I’ve been sweating about climate change for a while now. I’m part of an artists group bringing awareness to these issues and I am also a member of The Pocket Change Project, the Eco committee of PCA whose mission is to help our wonderful neighbourhood fight climate change, largely through home retrofits.
So, naturally, I felt prompted to put my money where my mouth was when it came to greening my own abode. However, I wasn’t planning any major renos nor did I have some kind of rainy day retrofit fund gathering dust anywhere so I decided set myself the task of making the DEEPEST possible cuts in my carbon emissions for the LEAST amount of money.
The only thing I absolutely HAD to do was replace my shuddering clunker of an air conditioner- so old and inefficient is was possibly illegal. I had vaguely heard of something called an Air Source Heat Pump (ASHP) – which functioned as an air conditioner in the summer and a heating source in the colder months (when it basically became a reverse air conditioner). I knew that ASHPs were 3x more efficient than gas or conventional electric heating because they didn’t generate heat or cold just moved it from one place to another. So, I decided to investigate further.
I found it really tough to find good information on the internet – nothing that talked about potential GHG reductions anyway – I took webinars, scoured the Toronto Atmospheric Fund's website, looked at studies from the Toronto and Region Conservation Authority's model home where they test this kind of equipment. I felt like the Erin Brockovich of HVAC (heating ventilation and air conditioning acronym for all you non-nerds). After about 3 months of going down a ASHP rabbit hole, I finally made my decision.
There are ductless, ducted, dual fuel and fully electric ASHPs. But I finally settled on a ducted dual fuel heat pump to connect with my existing furnace. (This met my criteria for cheapest solution with the most impact).
A dual fuel ASHP is like a hybrid electric car – it runs on electricity for most of the time then switches to the gas furnace when it gets too cold out. I received so many contradictory opinions on how much of my heating load the dual fuel ASHP could take – some said it would heat my home down to -10, others said the same equipment was only good down to -1.
The Toronto Region Conservation Authority did a case study of Liisa's heat pump retrofit - check it out here
The reason this is so important to nail down is that Ontario’s electricity grid is very clean or at least, very low carbon (90% of our electric power comes from non-carbon-emitting sources) so electrifying our home heating makes a GIANT impact on our GHG emissions. The more heating from dirty gas my ASHP could replace, the better.
Not-So-Fun Fact: Pollution from heating buildings is responsible for 40 to 50% of the GTHA’s GHG emissions!
I have had my ASHP for almost a year now and here are my results:
It works great as an air conditioner.
It costs more to heat my house in the dead of winter but less in the shoulder months – resulting in a slight overall savings in energy bills.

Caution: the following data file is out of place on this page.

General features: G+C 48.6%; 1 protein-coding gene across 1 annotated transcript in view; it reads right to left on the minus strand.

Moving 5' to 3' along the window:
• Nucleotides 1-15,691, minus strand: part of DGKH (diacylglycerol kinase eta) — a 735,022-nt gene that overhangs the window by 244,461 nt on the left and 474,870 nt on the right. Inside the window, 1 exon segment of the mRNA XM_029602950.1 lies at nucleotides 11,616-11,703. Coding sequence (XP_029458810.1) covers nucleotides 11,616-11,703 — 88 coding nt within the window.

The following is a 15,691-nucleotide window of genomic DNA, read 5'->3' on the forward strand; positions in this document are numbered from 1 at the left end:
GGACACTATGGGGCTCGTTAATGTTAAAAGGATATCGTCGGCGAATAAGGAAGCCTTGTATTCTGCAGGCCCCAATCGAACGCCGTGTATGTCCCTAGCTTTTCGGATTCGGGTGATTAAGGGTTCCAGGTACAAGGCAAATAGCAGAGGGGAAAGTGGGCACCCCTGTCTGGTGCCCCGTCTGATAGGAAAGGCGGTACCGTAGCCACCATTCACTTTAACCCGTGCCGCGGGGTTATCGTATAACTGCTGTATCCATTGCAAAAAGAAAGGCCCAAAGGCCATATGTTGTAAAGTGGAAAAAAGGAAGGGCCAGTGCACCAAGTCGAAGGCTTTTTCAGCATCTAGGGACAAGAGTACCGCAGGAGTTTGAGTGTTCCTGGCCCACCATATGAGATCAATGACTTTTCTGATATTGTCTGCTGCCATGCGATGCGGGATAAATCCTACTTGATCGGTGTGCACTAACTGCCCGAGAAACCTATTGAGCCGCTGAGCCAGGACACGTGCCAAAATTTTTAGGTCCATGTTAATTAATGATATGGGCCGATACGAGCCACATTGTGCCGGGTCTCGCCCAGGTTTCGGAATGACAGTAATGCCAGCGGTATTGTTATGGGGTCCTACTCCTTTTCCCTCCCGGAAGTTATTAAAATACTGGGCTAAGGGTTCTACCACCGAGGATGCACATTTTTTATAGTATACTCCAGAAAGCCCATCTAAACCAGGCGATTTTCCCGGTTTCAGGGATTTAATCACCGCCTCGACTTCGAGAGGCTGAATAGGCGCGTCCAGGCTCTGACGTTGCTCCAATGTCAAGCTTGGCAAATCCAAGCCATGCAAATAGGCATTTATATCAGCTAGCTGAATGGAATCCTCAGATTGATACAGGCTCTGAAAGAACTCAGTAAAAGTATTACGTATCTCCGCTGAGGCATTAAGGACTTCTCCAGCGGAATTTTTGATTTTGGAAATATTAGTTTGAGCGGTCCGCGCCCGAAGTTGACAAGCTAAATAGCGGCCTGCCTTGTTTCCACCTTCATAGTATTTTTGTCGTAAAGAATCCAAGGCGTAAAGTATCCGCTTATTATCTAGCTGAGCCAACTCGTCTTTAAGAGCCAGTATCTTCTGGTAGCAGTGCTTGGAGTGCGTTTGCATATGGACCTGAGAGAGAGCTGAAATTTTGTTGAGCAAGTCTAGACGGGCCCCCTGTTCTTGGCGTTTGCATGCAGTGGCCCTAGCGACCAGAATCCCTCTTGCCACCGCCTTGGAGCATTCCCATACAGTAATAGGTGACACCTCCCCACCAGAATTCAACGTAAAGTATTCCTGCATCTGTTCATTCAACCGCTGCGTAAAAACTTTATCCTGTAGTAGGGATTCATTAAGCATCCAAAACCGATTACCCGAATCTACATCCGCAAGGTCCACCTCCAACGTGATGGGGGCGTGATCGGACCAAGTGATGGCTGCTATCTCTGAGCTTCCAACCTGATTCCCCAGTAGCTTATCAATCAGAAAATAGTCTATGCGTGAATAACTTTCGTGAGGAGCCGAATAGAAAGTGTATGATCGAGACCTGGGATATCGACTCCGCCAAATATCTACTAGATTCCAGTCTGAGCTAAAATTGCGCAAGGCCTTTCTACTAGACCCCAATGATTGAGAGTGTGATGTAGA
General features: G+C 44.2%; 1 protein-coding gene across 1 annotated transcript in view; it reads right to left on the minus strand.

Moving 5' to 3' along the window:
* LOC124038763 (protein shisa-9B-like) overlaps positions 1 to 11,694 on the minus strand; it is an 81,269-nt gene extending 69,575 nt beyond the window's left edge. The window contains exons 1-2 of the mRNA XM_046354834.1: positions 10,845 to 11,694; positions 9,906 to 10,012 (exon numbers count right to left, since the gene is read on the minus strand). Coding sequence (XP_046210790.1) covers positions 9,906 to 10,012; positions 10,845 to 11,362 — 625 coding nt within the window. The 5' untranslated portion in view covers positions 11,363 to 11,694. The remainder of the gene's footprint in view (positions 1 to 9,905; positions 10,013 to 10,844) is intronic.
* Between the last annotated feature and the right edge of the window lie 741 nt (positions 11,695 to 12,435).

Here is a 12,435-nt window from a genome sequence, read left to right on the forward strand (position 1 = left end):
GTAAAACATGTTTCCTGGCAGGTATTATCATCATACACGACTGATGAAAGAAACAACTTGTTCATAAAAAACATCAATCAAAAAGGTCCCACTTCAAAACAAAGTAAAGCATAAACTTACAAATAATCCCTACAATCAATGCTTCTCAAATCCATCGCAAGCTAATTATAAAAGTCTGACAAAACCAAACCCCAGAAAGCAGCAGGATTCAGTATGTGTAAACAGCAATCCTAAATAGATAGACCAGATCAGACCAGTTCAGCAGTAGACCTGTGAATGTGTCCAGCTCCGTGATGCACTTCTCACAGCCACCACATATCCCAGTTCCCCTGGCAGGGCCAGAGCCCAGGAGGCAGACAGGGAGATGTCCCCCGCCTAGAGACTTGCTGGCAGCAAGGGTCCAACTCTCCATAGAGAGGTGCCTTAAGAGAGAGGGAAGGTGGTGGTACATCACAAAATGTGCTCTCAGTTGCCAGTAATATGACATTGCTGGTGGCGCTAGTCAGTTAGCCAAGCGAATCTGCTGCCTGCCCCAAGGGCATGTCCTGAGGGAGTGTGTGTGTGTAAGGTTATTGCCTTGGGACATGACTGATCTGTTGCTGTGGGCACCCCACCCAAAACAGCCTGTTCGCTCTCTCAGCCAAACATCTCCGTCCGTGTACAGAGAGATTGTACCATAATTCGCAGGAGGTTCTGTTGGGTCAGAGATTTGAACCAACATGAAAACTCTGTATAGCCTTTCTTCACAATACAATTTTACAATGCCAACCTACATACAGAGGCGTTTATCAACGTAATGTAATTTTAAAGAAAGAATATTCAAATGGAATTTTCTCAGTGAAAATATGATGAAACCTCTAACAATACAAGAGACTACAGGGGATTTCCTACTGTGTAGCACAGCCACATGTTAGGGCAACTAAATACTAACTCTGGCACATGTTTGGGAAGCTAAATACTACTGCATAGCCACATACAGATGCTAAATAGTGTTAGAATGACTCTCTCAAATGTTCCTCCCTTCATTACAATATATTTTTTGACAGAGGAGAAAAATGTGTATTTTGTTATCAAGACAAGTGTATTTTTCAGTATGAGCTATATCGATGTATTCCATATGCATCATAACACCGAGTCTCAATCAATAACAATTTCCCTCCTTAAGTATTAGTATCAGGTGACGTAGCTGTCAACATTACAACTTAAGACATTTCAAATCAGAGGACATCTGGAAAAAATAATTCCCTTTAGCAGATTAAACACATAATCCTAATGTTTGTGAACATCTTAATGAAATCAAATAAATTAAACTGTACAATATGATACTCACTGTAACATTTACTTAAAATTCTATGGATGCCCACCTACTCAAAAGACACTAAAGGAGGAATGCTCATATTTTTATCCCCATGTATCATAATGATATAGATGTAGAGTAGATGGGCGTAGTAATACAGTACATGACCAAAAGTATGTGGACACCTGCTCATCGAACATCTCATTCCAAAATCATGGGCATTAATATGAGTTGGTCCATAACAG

It turned out that my existing furnace was too old and inefficient (12 yr old mid-efficiency gas furnace) to pair with an ASHP so even though it had a few more years in it, I decided to switch it out for a new high efficiency furnace. (If your furnace is a two stage high efficiency furnace less than 5 yrs old – you can probably connect it with an ASHP – you can also use a ASHP just as an air conditioner until you get a new furnace and connect it later)
It heats my home down to about -3.
I thought it was heating my home down to -5, resulting in a 50 to 60% drop in GHG emissions which I was super pumped about! I thought this because since I was home all the time because of Covid, every time the heat came on I would run to see whether it was the ASHP or Gas furnace (I’m a little obsessed, I know). And most of the time when the temp was -5 it would indeed be the ASHP that was working.
But when I got the numbers from the building scientist doing a study on my home – those numbers didn’t pan out – that GHG reduction results we more like 30 to 38% - still pretty awesome but…
So, I have more detective work ahead of me. I think something must be happening at night when there are longer, deeper stretches of cold. The furnace lets the ASHP try to heat the house for an hour and if it can’t do it, the gas will kick in instead – so maybe some smart thermostat adjustments and some more targeted insulation will get me to those deeper GHG reductions. I will let you know the results of my sleuthing.
Oh my God – this is so long – congrats for making it this far – just little farther!
I also did two other small retrofit projects. I insulated the back basement wall and corner of my house – the area where my energy audit identified that I was losing the most heat – also where I could feel icy winds blowing over my kitchen floor. And I got my home professionally air sealed.
Air Sealing: $1200.00
High efficiency furnace and
ASHP: $10,000 (with tax and install)
Enbridge rebates: - $1600
Grand total: $11,600
These are the before and after numbers from my energy audits:
Before: 139 GJ/yr
After: 118 GJ/yr.
I am now addicted to GHG reductions. Every time I walk through my backyard and see my ASHP working away, I get a shiver of satisfaction.
It’s too late for me but there are now AMAZING rebates on ASHPs from the Greener Homes Grant. Seriously, amazing.
I am now investigating replacing my gas-fired water heater. It’s proving to be almost as complicated a landscape as ASHPs! Tanked, tankless, electric, ASHP, rebated, not rebated, leased, purchased! I’ll keep you posted!
You can contact me at [email protected] if you want to chat more about my experience. I love to talk about it!
In this issue: Take our 2-min survey, heat pump webinar tonight, and more!
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